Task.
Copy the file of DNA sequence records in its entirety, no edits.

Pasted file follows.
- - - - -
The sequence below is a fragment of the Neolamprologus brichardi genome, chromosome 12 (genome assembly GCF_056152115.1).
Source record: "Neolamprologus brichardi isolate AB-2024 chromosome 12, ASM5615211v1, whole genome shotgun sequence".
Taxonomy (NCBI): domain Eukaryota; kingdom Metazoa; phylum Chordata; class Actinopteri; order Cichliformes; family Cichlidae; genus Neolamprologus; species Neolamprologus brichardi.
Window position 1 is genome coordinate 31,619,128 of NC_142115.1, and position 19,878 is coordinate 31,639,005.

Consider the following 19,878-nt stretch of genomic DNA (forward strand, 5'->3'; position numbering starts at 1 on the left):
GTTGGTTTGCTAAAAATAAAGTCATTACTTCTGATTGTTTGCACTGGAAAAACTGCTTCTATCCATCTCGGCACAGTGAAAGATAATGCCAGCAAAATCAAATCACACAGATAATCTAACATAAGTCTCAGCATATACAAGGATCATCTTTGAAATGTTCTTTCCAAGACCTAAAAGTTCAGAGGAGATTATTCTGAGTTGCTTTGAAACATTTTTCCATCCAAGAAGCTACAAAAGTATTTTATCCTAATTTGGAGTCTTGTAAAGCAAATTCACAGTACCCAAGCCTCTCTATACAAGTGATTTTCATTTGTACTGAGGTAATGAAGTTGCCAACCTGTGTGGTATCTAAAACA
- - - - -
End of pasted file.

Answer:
The sequence below is a fragment of the Neolamprologus brichardi genome, chromosome 12 (genome assembly GCF_056152115.1).
Source record: "Neolamprologus brichardi isolate AB-2024 chromosome 12, ASM5615211v1, whole genome shotgun sequence".
Taxonomy (NCBI): domain Eukaryota; kingdom Metazoa; phylum Chordata; class Actinopteri; order Cichliformes; family Cichlidae; genus Neolamprologus; species Neolamprologus brichardi.
Window position 1 is genome coordinate 31,619,128 of NC_142115.1, and position 19,878 is coordinate 31,639,005.

Consider the following 19,878-nt stretch of genomic DNA (forward strand, 5'->3'; position numbering starts at 1 on the left):
GTTGGTTTGCTAAAAATAAAGTCATTACTTCTGATTGTTTGCACTGGAAAAACTGCTTCTATCCATCTCGGCACAGTGAAAGATAATGCCAGCAAAATCAAATCACACAGATAATCTAACATAAGTCTCAGCATATACAAGGATCATCTTTGAAATGTTCTTTCCAAGACCTAAAAGTTCAGAGGAGATTATTCTGAGTTGCTTTGAAACATTTTTCCATCCAAGAAGCTACAAAAGTATTTTATCCTAATTTGGAGTCTTGTAAAGCAAATTCACAGTACCCAAGCCTCTCTATACAAGTGATTTTCATTTGTACTGAGGTAATGAAGTTGCCAACCTGTGTGGTATCTAAAACA